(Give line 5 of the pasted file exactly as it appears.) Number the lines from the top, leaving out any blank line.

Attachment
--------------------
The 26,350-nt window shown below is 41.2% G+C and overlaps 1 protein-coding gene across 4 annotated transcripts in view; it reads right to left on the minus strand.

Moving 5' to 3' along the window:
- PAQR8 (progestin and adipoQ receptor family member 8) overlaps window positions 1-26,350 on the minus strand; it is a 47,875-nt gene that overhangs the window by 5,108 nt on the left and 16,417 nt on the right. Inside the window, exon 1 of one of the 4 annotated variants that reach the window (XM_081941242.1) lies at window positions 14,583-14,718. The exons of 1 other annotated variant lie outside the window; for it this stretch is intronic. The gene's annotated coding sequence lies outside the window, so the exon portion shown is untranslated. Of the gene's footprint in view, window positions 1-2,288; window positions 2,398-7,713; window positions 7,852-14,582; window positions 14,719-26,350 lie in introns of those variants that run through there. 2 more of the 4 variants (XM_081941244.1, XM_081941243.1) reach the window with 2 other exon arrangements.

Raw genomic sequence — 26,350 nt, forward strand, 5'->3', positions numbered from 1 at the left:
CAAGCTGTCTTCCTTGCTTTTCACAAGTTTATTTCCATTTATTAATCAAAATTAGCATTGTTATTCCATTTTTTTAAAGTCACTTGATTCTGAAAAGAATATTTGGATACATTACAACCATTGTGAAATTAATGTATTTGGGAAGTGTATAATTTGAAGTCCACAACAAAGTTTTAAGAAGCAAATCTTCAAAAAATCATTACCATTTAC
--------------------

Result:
CAAGCTGTCTTCCTTGCTTTTCACAAGTTTATTTCCATTTATTAATCAAAATTAGCATTGTTATTCCATTTTTTTAAAGTCACTTGATTCTGAAAAGAATATTTGGATACATTACAACCATTGTGAAATTAATGTATTTGGGAAGTGTATAATTTGAAGTCCACAACAAAGTTTTAAGAAGCAAATCTTCAAAAAATCATTACCATTTAC